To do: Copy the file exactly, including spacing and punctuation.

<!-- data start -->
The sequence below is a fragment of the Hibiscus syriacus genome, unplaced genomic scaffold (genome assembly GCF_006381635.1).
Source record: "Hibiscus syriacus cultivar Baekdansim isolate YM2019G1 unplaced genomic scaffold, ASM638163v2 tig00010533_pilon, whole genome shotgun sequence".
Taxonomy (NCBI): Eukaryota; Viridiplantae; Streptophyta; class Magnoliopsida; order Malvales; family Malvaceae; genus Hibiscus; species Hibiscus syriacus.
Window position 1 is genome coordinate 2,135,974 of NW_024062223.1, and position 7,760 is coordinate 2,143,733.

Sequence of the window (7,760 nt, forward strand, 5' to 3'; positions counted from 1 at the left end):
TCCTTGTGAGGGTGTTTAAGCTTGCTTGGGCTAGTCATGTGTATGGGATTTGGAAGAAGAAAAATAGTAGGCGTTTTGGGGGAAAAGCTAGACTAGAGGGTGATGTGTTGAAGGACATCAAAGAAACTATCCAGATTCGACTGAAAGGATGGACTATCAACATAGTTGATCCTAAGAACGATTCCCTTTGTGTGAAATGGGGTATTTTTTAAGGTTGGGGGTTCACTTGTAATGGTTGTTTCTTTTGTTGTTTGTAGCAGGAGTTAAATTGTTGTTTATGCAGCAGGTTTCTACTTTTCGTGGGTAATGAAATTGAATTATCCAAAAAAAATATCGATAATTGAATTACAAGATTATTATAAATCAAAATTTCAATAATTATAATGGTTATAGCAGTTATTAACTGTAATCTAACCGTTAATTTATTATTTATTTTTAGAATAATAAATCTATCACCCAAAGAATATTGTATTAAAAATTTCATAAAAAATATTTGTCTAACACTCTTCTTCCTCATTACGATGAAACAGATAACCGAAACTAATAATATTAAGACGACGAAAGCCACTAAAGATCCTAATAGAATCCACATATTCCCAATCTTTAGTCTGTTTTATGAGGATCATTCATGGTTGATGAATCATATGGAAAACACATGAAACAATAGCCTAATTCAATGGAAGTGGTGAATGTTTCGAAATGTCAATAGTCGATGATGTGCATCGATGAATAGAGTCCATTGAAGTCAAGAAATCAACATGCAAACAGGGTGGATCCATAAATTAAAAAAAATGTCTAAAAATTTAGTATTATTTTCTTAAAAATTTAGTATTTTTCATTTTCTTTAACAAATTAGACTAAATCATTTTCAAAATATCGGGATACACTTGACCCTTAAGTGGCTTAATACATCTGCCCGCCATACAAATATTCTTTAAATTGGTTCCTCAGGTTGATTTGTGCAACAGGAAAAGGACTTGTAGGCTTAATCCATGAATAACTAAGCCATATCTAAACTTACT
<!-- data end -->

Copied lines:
The sequence below is a fragment of the Hibiscus syriacus genome, unplaced genomic scaffold (genome assembly GCF_006381635.1).
Source record: "Hibiscus syriacus cultivar Baekdansim isolate YM2019G1 unplaced genomic scaffold, ASM638163v2 tig00010533_pilon, whole genome shotgun sequence".
Taxonomy (NCBI): Eukaryota; Viridiplantae; Streptophyta; class Magnoliopsida; order Malvales; family Malvaceae; genus Hibiscus; species Hibiscus syriacus.
Window position 1 is genome coordinate 2,135,974 of NW_024062223.1, and position 7,760 is coordinate 2,143,733.

Sequence of the window (7,760 nt, forward strand, 5' to 3'; positions counted from 1 at the left end):
TCCTTGTGAGGGTGTTTAAGCTTGCTTGGGCTAGTCATGTGTATGGGATTTGGAAGAAGAAAAATAGTAGGCGTTTTGGGGGAAAAGCTAGACTAGAGGGTGATGTGTTGAAGGACATCAAAGAAACTATCCAGATTCGACTGAAAGGATGGACTATCAACATAGTTGATCCTAAGAACGATTCCCTTTGTGTGAAATGGGGTATTTTTTAAGGTTGGGGGTTCACTTGTAATGGTTGTTTCTTTTGTTGTTTGTAGCAGGAGTTAAATTGTTGTTTATGCAGCAGGTTTCTACTTTTCGTGGGTAATGAAATTGAATTATCCAAAAAAAATATCGATAATTGAATTACAAGATTATTATAAATCAAAATTTCAATAATTATAATGGTTATAGCAGTTATTAACTGTAATCTAACCGTTAATTTATTATTTATTTTTAGAATAATAAATCTATCACCCAAAGAATATTGTATTAAAAATTTCATAAAAAATATTTGTCTAACACTCTTCTTCCTCATTACGATGAAACAGATAACCGAAACTAATAATATTAAGACGACGAAAGCCACTAAAGATCCTAATAGAATCCACATATTCCCAATCTTTAGTCTGTTTTATGAGGATCATTCATGGTTGATGAATCATATGGAAAACACATGAAACAATAGCCTAATTCAATGGAAGTGGTGAATGTTTCGAAATGTCAATAGTCGATGATGTGCATCGATGAATAGAGTCCATTGAAGTCAAGAAATCAACATGCAAACAGGGTGGATCCATAAATTAAAAAAAATGTCTAAAAATTTAGTATTATTTTCTTAAAAATTTAGTATTTTTCATTTTCTTTAACAAATTAGACTAAATCATTTTCAAAATATCGGGATACACTTGACCCTTAAGTGGCTTAATACATCTGCCCGCCATACAAATATTCTTTAAATTGGTTCCTCAGGTTGATTTGTGCAACAGGAAAAGGACTTGTAGGCTTAATCCATGAATAACTAAGCCATATCTAAACTTACT